Clinical trials and research play a pivotal role in highlighting the most suitable therapeutic strategies for the prevention and cure of a vast array of the novel or previously untreatable diseases. Clinical trials and research involve the collection of samples and associated patient data to test the safety and effectiveness of a novel drug or treatment to minimize detrimental effects, ensuring a more successful outcome. One of the biggest challenges that modern-day clinical researchers face is the breach of patient data security. Every year there are millions of personal health information breaches across the world.
The breach of patients’ clinical data can lead to serious criminal frauds such as fake IDs and forged documents. Leaked medical information can be used illegally to acquire medical insurances and prescription drugs. In order to combat these breaches, strict regulations, privacy laws and directive guidelines are laid down by the government for clinical research laboratories. Some of these regulations, such as US Health Information Portability and Accountability Act (HIPAA), require the data holders to undergo de-identification of the patient data before disclosing it to a third-party researcher.
How does De-identification work? De-identification of a patient data refers to the obscuring of any personally identifiable health information that may lead to the disclosure of the identity of an individual patient. The main goal behind the de-identification of patient data is to maintain the anonymity of the patient and to prevent or restrict the correlation of an individual patient to the available information. The next step in this process is data-anonymization that leads to severing all links and ties between a de-identified data and the progenitor data from which it originated. The responsibility of data de-identification and anonymization lies with the data holders who share it with third-party researchers for clinical trials or clinical research.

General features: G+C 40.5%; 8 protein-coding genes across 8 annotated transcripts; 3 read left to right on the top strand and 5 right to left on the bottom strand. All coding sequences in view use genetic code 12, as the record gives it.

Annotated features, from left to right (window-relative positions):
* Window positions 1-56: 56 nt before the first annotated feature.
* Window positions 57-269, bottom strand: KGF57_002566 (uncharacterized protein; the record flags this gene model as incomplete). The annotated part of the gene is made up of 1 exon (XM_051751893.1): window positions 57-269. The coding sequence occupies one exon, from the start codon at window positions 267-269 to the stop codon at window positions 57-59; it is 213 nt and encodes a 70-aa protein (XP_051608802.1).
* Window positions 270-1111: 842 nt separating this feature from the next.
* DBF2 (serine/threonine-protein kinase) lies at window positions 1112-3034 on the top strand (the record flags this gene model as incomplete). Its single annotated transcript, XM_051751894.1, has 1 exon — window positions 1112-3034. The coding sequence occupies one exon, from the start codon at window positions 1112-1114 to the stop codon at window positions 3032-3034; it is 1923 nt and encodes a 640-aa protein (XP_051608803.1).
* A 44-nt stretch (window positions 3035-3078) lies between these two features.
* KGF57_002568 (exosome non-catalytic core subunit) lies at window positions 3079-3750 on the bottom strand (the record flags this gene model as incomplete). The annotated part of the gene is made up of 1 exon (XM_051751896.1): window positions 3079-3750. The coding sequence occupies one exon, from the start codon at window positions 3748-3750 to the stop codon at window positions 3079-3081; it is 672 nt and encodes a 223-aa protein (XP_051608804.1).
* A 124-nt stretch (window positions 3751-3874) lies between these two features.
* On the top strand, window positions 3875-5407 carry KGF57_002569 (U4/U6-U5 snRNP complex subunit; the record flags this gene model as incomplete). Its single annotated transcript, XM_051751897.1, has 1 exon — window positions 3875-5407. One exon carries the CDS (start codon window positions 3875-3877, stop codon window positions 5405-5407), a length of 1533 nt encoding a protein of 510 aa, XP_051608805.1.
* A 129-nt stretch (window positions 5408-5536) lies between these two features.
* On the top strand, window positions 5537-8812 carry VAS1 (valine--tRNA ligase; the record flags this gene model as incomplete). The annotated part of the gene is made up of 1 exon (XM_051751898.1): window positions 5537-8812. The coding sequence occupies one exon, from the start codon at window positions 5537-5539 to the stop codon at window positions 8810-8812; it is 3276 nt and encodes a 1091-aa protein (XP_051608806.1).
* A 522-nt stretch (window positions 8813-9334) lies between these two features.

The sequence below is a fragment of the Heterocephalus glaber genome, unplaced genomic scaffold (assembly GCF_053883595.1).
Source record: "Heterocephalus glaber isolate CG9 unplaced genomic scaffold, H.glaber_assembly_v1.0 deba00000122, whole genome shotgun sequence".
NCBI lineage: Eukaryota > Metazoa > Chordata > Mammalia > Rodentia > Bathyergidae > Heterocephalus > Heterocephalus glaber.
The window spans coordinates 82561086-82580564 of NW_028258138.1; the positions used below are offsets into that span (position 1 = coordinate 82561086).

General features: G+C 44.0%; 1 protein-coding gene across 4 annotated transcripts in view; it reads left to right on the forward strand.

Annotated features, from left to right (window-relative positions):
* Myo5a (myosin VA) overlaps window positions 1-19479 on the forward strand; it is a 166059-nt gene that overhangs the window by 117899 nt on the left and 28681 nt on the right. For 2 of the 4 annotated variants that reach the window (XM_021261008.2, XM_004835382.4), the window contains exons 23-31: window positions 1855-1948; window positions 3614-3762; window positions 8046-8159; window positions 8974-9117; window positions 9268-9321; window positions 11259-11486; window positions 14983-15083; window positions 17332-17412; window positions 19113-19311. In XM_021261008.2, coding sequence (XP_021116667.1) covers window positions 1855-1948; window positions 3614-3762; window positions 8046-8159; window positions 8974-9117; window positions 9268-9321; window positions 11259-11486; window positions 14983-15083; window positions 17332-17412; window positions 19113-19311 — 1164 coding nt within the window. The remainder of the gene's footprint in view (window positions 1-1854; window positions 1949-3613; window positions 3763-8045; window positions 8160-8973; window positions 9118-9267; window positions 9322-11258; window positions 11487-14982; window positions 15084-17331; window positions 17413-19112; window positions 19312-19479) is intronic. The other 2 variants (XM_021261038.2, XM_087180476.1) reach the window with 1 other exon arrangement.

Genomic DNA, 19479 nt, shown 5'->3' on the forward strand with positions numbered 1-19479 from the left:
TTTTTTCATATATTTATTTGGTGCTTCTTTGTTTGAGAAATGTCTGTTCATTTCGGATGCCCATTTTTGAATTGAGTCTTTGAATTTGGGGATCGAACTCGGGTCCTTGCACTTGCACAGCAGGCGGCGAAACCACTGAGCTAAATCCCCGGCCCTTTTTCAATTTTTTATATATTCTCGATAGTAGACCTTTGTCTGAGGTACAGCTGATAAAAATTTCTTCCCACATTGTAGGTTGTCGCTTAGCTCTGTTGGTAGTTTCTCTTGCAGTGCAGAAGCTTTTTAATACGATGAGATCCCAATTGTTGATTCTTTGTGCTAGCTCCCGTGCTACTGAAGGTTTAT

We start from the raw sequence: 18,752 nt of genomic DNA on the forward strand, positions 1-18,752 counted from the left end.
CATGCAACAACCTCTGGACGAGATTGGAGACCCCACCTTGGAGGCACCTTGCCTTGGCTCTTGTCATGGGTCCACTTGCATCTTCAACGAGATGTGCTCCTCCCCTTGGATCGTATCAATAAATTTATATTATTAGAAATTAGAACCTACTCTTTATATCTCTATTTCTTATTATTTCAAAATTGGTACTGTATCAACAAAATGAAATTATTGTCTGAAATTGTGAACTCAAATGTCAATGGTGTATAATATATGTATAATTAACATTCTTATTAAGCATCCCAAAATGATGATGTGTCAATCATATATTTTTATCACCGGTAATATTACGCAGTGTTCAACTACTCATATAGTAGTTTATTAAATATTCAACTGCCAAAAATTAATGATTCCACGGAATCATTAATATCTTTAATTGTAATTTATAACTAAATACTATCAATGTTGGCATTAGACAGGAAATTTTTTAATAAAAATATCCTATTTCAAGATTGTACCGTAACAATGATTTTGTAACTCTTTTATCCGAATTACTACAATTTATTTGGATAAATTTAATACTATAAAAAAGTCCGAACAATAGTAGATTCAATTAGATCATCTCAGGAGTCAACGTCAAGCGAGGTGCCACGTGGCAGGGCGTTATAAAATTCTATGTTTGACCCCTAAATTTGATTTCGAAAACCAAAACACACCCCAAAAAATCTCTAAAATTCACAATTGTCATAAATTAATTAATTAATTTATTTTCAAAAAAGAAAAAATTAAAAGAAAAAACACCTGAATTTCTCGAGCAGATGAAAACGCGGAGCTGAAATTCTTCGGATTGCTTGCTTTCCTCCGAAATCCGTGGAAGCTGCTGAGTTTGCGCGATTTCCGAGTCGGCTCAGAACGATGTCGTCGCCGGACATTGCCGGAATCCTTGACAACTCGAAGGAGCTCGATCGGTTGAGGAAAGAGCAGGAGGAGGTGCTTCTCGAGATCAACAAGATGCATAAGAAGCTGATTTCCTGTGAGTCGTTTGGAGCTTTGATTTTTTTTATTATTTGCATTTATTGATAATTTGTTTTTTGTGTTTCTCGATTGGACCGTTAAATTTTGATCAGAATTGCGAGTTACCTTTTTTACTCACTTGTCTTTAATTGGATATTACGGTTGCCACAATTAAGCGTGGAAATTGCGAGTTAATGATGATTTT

There are multiple methods to achieve data de-identification and anonymization, all of which are based on minimizing the association of a set of data with a patient or a group of patients. Some of the common methods include masking of characters wherein some characters in a word are masked, randomization wherein identifiers are replaced with random obsolete values, data shuffling wherein information is shuffled between records to protect identity, using pseudonyms and aliases to maintain anonymity, blurring to reduce data precision, etc. All these methods aim at removing, replacing or encoding important elements of the data that could possibly disclose Protected Health Information (PHI).
Data de-identification and anonymization emphasizes on safeguarding the privacy of patients. It is important to understand that the effect of a patient data breach goes deeper than an economic crisis and can divulge sensitive information that could potentially lead to social boycott and stigmatization of individual patients. Maintaining a patient’s anonymity not only protects their right to privacy but also helps curb data breach and identity theft.
The bottom line is that clinical research is carried out to study the patient safety and should by no means challenge it by leading to a breach of millions of patient records. In a digitized world, it is of utmost importance to encrypt data which is being transferred and referred to as well as to anonymize this data so as to protect the identity of the patients participating in the clinical trials.